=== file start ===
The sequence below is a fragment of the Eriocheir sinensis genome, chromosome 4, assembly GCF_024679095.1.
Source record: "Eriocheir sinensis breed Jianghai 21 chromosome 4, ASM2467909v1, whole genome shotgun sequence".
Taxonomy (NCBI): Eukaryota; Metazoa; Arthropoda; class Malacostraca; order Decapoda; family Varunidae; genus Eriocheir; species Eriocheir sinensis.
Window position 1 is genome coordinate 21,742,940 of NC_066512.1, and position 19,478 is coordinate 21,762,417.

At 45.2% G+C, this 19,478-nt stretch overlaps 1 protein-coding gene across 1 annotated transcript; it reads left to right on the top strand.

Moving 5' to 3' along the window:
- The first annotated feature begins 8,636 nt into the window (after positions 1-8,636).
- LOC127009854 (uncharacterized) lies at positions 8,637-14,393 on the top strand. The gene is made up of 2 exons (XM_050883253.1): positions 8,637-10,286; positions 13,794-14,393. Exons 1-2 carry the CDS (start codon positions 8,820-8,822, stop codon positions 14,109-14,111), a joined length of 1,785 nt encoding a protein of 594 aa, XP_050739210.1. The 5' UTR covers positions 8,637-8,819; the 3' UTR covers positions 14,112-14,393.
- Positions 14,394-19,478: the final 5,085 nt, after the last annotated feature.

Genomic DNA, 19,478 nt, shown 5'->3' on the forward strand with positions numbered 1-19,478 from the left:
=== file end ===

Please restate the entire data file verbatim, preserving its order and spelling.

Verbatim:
The sequence below is a fragment of the Eriocheir sinensis genome, chromosome 4, assembly GCF_024679095.1.
Source record: "Eriocheir sinensis breed Jianghai 21 chromosome 4, ASM2467909v1, whole genome shotgun sequence".
Taxonomy (NCBI): Eukaryota; Metazoa; Arthropoda; class Malacostraca; order Decapoda; family Varunidae; genus Eriocheir; species Eriocheir sinensis.
Window position 1 is genome coordinate 21,742,940 of NC_066512.1, and position 19,478 is coordinate 21,762,417.

At 45.2% G+C, this 19,478-nt stretch overlaps 1 protein-coding gene across 1 annotated transcript; it reads left to right on the top strand.

Moving 5' to 3' along the window:
- The first annotated feature begins 8,636 nt into the window (after positions 1-8,636).
- LOC127009854 (uncharacterized) lies at positions 8,637-14,393 on the top strand. The gene is made up of 2 exons (XM_050883253.1): positions 8,637-10,286; positions 13,794-14,393. Exons 1-2 carry the CDS (start codon positions 8,820-8,822, stop codon positions 14,109-14,111), a joined length of 1,785 nt encoding a protein of 594 aa, XP_050739210.1. The 5' UTR covers positions 8,637-8,819; the 3' UTR covers positions 14,112-14,393.
- Positions 14,394-19,478: the final 5,085 nt, after the last annotated feature.

Genomic DNA, 19,478 nt, shown 5'->3' on the forward strand with positions numbered 1-19,478 from the left: